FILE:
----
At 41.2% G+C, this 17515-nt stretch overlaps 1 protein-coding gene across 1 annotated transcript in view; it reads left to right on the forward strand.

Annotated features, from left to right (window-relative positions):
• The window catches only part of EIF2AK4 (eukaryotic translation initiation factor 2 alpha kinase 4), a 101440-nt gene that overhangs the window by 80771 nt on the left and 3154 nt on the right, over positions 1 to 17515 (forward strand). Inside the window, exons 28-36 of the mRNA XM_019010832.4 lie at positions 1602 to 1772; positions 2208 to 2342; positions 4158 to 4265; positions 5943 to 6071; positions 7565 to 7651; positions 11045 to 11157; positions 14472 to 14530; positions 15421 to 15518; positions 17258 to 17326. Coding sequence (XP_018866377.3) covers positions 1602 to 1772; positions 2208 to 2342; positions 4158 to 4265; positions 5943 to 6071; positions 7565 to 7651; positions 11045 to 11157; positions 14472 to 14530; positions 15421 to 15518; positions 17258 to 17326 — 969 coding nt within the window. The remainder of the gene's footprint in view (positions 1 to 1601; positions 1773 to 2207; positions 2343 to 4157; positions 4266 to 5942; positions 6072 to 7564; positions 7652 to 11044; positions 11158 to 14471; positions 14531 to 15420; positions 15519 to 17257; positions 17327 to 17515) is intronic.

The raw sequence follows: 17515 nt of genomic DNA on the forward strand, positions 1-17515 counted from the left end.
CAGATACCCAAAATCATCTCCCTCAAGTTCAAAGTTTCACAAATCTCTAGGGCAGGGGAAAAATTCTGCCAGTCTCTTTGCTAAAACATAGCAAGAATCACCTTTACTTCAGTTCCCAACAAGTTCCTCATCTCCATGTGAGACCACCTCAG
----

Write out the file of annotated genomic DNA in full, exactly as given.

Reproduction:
At 41.2% G+C, this 17515-nt stretch overlaps 1 protein-coding gene across 1 annotated transcript in view; it reads left to right on the forward strand.

Annotated features, from left to right (window-relative positions):
• The window catches only part of EIF2AK4 (eukaryotic translation initiation factor 2 alpha kinase 4), a 101440-nt gene that overhangs the window by 80771 nt on the left and 3154 nt on the right, over positions 1 to 17515 (forward strand). Inside the window, exons 28-36 of the mRNA XM_019010832.4 lie at positions 1602 to 1772; positions 2208 to 2342; positions 4158 to 4265; positions 5943 to 6071; positions 7565 to 7651; positions 11045 to 11157; positions 14472 to 14530; positions 15421 to 15518; positions 17258 to 17326. Coding sequence (XP_018866377.3) covers positions 1602 to 1772; positions 2208 to 2342; positions 4158 to 4265; positions 5943 to 6071; positions 7565 to 7651; positions 11045 to 11157; positions 14472 to 14530; positions 15421 to 15518; positions 17258 to 17326 — 969 coding nt within the window. The remainder of the gene's footprint in view (positions 1 to 1601; positions 1773 to 2207; positions 2343 to 4157; positions 4266 to 5942; positions 6072 to 7564; positions 7652 to 11044; positions 11158 to 14471; positions 14531 to 15420; positions 15519 to 17257; positions 17327 to 17515) is intronic.

The raw sequence follows: 17515 nt of genomic DNA on the forward strand, positions 1-17515 counted from the left end.
CAGATACCCAAAATCATCTCCCTCAAGTTCAAAGTTTCACAAATCTCTAGGGCAGGGGAAAAATTCTGCCAGTCTCTTTGCTAAAACATAGCAAGAATCACCTTTACTTCAGTTCCCAACAAGTTCCTCATCTCCATGTGAGACCACCTCAG